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Reflections on a Decade of Impact: New Leaders at Hot Bread Kitchen

There is a unique sense of pride I enjoy as travel around New York City tasting our impact on the foodscape: graduates, previously unemployed, working in the city’s kitchens; incubator products, previously enjoyed only by owners’ family, now on the best grocery store shelves; and global breads baked in East Harlem listed on the menus of some of my favorite shops and restaurants.

So, it is with a pride-filled heart that I let you know that I am transitioning out of the role of CEO at Hot Bread Kitchen. With the full support of our Board of Directors and incredible staff, I will pass the reins to Shaolee Sen, who has been Executive Director at Hot Bread for over a year. In that time, Shaolee has worked to skillfully scale our programs and build our teams. Her bio is impressive, with fifteen years of nonprofit management, including deep experience scaling small businesses across the U.S. She is a creative and steadfast leader who has proven she has the right skills and talent to continue to grow and innovate the organization.

I launched Hot Bread Kitchen ten years ago to help immigrant women leverage their talent in baking and cooking for good jobs in the culinary industry. I sought to build a new talent pipeline of women for management track jobs in the industry (and knew we’d eat better when we succeeded!). Bread unites people and families around the world, and so too could it serve as the vehicle for economic opportunity. We launched with a handful of women from around the world like Nancy, Marie, and Lutfunnessa—still working in our bakery today—who shared a passion for food. We hauled loads of corn and flour, and gave sweat and heart. We’ve grown over the decade, but still we maintain laser focus on wonderful products, quality jobs, and a commitment to growing businesses, including our own.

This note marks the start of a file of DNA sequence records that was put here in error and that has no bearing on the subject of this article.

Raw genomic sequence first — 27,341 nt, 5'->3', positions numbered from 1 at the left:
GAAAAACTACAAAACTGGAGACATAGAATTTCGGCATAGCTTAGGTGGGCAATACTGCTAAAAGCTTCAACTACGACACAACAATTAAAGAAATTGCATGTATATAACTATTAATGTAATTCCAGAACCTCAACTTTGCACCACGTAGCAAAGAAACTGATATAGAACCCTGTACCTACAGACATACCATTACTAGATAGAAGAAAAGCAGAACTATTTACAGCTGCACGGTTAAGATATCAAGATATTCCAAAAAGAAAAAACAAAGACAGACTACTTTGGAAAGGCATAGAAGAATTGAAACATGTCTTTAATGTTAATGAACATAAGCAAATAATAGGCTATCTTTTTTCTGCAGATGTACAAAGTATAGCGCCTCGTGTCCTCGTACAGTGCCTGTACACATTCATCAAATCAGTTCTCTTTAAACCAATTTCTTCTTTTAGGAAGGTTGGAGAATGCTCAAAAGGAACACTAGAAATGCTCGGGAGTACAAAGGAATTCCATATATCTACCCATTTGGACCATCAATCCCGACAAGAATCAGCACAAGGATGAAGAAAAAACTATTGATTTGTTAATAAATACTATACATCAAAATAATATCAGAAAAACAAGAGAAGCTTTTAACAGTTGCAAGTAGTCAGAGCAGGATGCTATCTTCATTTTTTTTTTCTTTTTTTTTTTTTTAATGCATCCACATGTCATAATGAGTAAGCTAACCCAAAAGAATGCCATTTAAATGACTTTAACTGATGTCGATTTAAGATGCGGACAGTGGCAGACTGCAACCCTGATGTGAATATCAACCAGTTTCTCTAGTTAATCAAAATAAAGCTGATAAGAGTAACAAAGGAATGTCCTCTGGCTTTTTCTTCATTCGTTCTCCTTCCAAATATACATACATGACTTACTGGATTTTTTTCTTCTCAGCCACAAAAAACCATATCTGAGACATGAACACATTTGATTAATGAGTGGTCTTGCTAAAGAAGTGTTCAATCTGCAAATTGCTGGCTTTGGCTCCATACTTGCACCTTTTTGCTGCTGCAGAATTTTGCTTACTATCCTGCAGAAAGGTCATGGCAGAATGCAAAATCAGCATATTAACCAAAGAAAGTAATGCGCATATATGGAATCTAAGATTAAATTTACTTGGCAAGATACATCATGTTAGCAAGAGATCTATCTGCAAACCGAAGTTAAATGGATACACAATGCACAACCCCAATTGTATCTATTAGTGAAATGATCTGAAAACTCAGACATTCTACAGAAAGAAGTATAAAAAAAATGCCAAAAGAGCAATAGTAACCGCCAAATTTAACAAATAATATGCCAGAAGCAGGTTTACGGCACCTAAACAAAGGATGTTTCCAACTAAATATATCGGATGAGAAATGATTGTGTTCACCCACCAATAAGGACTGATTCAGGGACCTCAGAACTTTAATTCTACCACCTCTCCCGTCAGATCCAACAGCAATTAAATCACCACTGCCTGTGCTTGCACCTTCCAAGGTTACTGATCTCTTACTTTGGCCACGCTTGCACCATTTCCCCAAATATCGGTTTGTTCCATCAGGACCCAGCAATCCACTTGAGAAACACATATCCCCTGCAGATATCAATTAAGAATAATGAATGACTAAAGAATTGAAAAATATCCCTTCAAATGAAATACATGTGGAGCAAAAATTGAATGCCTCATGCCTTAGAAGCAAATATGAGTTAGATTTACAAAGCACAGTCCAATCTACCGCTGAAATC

I hired our first graduates to staff our own fast-growing bakery. Once we had the right talent in place, we set our team loose on NYC’s hungry culinary industry, providing a pipeline of professionally trained chefs and bakers to the best employment partners. Then came HBK Incubates, more bread, more graduates, the Hot Bread Kitchen Cookbook, and, most recently, an apprenticeship program.

A decade later, the proof is in the bread-pudding: 100% of women who graduate are placed in good jobs and 84% of our graduates are still employed full time after a year. 330 women (and counting) have been trained at Hot Bread Kitchen, a source of immense pride for all of us. We have incubated 225 small food businesses, and we’ve generated hundreds of jobs in East Harlem where they are desperately needed. We have created a New York City institution: a hub of food manufacturing in Harlem.

In the past ten years, many things have changed, but our mission to create economic opportunity has not wavered. We have continued to innovate, re-invent, and stretch to serve the needs of our ever-growing numbers of clients and customers. It is a tough rhythm, but we’ve thrived because we have the most talented and committed leaders on our Board of Directors and staff.

And, while we have been growing, there has been a tectonic shift in the country that makes our mission even more critical. Our work to help women immigrants achieve economic stability in secure jobs has taken on a renewed urgency and fueled our rapid growth in the last two years.

With all of our accomplishments in mind and with so much work left to be done, why have I decided that it is time to move on?

Ultimately, I know that the organization will thrive beyond my leadership! We have a talented staff, an ambitious strategic plan and new leaders in place to build on our accomplishments. Shaolee has all of the right skills to carry our work forward. I will take the role of President, an advisor through this transition before I move to my next endeavor, and join you as a passionate and life-long advocate.

It has really taken an 8 million person village to get here—so I thank you most heartily for all of your support over the last decade, and for your continued commitment to support our critical work over the next.

With warmest regards,

PS: If our ten-year story has moved you, there are a few ways you can help us:

  1. Stay tuned for a birthday gala invitation this spring—sign up for our email newsletter here.
  2. Make a donation today in honor of ten years of baking breadwinners and changing lives.
  3. Sign up for a bread subscription. Now that I won’t be in the bakery every day, I’m signing up to get our delicious fresh bread delivered to my house. I encourage you to do the same!